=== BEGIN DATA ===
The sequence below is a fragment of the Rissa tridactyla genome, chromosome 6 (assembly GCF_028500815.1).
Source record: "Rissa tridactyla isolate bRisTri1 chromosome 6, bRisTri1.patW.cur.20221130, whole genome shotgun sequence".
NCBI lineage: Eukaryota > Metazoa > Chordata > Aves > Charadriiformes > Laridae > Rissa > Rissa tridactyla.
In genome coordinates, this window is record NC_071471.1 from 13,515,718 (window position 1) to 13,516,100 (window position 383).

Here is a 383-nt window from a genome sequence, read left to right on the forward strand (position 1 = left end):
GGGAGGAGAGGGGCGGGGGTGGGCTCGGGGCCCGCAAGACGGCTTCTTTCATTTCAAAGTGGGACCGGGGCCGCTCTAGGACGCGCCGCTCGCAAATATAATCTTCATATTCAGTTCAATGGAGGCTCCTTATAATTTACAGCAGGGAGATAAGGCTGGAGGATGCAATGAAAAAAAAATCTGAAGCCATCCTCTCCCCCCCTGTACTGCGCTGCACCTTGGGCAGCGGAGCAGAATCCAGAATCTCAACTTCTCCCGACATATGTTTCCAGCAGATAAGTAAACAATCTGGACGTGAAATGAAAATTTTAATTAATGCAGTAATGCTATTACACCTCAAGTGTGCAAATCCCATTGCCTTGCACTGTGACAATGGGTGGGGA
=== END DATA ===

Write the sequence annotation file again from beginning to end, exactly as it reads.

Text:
The sequence below is a fragment of the Rissa tridactyla genome, chromosome 6 (assembly GCF_028500815.1).
Source record: "Rissa tridactyla isolate bRisTri1 chromosome 6, bRisTri1.patW.cur.20221130, whole genome shotgun sequence".
NCBI lineage: Eukaryota > Metazoa > Chordata > Aves > Charadriiformes > Laridae > Rissa > Rissa tridactyla.
In genome coordinates, this window is record NC_071471.1 from 13,515,718 (window position 1) to 13,516,100 (window position 383).

Here is a 383-nt window from a genome sequence, read left to right on the forward strand (position 1 = left end):
GGGAGGAGAGGGGCGGGGGTGGGCTCGGGGCCCGCAAGACGGCTTCTTTCATTTCAAAGTGGGACCGGGGCCGCTCTAGGACGCGCCGCTCGCAAATATAATCTTCATATTCAGTTCAATGGAGGCTCCTTATAATTTACAGCAGGGAGATAAGGCTGGAGGATGCAATGAAAAAAAAATCTGAAGCCATCCTCTCCCCCCCTGTACTGCGCTGCACCTTGGGCAGCGGAGCAGAATCCAGAATCTCAACTTCTCCCGACATATGTTTCCAGCAGATAAGTAAACAATCTGGACGTGAAATGAAAATTTTAATTAATGCAGTAATGCTATTACACCTCAAGTGTGCAAATCCCATTGCCTTGCACTGTGACAATGGGTGGGGA